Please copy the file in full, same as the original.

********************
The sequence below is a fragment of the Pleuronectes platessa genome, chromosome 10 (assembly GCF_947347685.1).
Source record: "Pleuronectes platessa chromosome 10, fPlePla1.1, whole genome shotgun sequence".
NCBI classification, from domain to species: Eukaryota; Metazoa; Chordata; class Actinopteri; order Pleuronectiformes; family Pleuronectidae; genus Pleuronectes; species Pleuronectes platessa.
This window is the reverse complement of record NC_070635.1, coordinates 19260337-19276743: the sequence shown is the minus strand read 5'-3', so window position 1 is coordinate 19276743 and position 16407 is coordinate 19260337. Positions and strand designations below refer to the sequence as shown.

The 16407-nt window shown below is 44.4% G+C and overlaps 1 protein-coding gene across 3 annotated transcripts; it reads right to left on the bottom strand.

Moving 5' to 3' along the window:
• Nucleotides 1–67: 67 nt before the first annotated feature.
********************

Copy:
The sequence below is a fragment of the Pleuronectes platessa genome, chromosome 10 (assembly GCF_947347685.1).
Source record: "Pleuronectes platessa chromosome 10, fPlePla1.1, whole genome shotgun sequence".
NCBI classification, from domain to species: Eukaryota; Metazoa; Chordata; class Actinopteri; order Pleuronectiformes; family Pleuronectidae; genus Pleuronectes; species Pleuronectes platessa.
This window is the reverse complement of record NC_070635.1, coordinates 19260337-19276743: the sequence shown is the minus strand read 5'-3', so window position 1 is coordinate 19276743 and position 16407 is coordinate 19260337. Positions and strand designations below refer to the sequence as shown.

The 16407-nt window shown below is 44.4% G+C and overlaps 1 protein-coding gene across 3 annotated transcripts; it reads right to left on the bottom strand.

Moving 5' to 3' along the window:
• Nucleotides 1–67: 67 nt before the first annotated feature.